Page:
Linked by Thom Holwerda on Sat 10th May 2008 20:27 UTC, submitted by rosebug
Bugs & Viruses 1983. The year of the IBM PC XT, the Apple Lisa, Pioneer 10 leaving the solar system, and Hooters opening up shop in Florida. It's also the birthyear of a 25 year old BSD bug, squashed only a few days ago.
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RE[4]: HEH
by evangs on Sun 11th May 2008 18:25 UTC in reply to "RE[3]: HEH"
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One specific incident where developers of a popular open source project cba'ed to step through the source code of another popular open source project demonstrates the fallacy of the meme.

On the other hand, the reasoning that "many eyeballs" makes code more secure while intuitive, AFAIK is not substantiated. The reason for this is because application programmers rarely have the skill set necessary to muck about with kernel internals. And vice versa.

However, if this incident causes the meme to be updated to something along the lines of "many eyeballs makes secure code, but with notable exceptions" I'd call that a vast improvement.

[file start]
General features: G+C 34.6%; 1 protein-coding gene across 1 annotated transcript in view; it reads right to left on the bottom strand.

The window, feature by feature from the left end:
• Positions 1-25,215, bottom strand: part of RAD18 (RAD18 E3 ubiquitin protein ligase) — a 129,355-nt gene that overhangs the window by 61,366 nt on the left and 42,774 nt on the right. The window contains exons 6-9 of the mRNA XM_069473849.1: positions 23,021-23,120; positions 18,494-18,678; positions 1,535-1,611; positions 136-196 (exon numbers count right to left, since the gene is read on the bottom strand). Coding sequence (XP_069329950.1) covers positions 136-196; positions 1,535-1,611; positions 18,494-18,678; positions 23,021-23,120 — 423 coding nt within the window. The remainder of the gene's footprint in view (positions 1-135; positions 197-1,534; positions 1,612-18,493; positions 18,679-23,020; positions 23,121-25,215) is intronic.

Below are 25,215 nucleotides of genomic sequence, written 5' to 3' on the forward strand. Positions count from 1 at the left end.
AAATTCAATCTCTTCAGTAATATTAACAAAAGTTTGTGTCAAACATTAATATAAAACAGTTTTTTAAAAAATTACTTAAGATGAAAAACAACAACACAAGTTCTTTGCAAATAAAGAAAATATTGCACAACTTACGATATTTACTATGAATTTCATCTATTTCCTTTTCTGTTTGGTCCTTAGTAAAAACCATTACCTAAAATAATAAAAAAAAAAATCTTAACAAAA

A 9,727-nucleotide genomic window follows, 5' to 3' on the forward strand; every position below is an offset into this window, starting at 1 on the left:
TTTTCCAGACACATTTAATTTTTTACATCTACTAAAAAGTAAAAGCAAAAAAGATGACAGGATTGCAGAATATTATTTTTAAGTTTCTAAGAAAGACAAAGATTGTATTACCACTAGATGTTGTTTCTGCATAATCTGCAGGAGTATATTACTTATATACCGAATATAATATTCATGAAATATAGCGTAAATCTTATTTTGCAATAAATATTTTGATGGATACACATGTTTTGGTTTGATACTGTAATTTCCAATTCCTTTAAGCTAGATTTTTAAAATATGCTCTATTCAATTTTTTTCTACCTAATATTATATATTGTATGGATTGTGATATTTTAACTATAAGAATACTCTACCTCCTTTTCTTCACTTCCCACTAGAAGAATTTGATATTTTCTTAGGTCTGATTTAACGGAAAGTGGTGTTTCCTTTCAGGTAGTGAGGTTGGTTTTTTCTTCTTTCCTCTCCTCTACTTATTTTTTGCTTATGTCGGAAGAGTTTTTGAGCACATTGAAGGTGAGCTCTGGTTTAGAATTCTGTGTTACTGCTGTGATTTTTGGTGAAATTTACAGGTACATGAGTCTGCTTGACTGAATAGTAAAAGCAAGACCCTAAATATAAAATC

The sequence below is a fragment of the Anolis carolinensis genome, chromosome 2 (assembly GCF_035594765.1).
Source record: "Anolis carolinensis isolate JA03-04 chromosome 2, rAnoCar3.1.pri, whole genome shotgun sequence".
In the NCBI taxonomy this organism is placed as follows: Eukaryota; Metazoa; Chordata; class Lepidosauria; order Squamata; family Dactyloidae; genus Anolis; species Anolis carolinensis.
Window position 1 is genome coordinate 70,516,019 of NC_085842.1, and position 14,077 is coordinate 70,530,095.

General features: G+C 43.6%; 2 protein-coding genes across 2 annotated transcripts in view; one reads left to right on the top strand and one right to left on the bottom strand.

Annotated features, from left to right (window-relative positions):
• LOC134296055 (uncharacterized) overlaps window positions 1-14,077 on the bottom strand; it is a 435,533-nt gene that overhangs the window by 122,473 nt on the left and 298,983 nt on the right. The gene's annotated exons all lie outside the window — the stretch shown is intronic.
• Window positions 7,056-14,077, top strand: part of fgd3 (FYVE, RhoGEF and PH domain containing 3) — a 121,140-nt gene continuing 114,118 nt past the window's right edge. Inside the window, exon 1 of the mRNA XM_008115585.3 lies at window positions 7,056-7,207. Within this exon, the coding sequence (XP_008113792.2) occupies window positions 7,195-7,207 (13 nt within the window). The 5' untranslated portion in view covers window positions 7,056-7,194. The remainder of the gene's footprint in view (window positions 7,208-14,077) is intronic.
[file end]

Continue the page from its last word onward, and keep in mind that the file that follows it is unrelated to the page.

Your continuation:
Reply Parent Score: 1

RE[5]: HEH
by gustl on Mon 12th May 2008 21:02 in reply to "RE[4]: HEH"
gustl Member since:

As far as I recall, the saying is "many eyeballs make bugs shallow".

Which ist true. Not every fish in shallow water is caught by the fisher. It is just more likely.

Good coding style and good logical structures which lead to easily replaceable chunks of code can be done in closed-source as in open-source programs. IRIX, AIX and the likes have as clean code as the BSD's and Linux, I am sure about that.
On the other hand, lots of Software companies have to rush out the next release which makes lots of programmers resort to dirty hacks they want to "clean up later".

I one read some study comparing code quality of closed vs. open source software. OSS code quality is bad at the beginning, and if the project continues, the code quality increases. CSS has rather good code quality at the beginning, but it get worse than OSS code quality over time.

Reply Parent Score: 2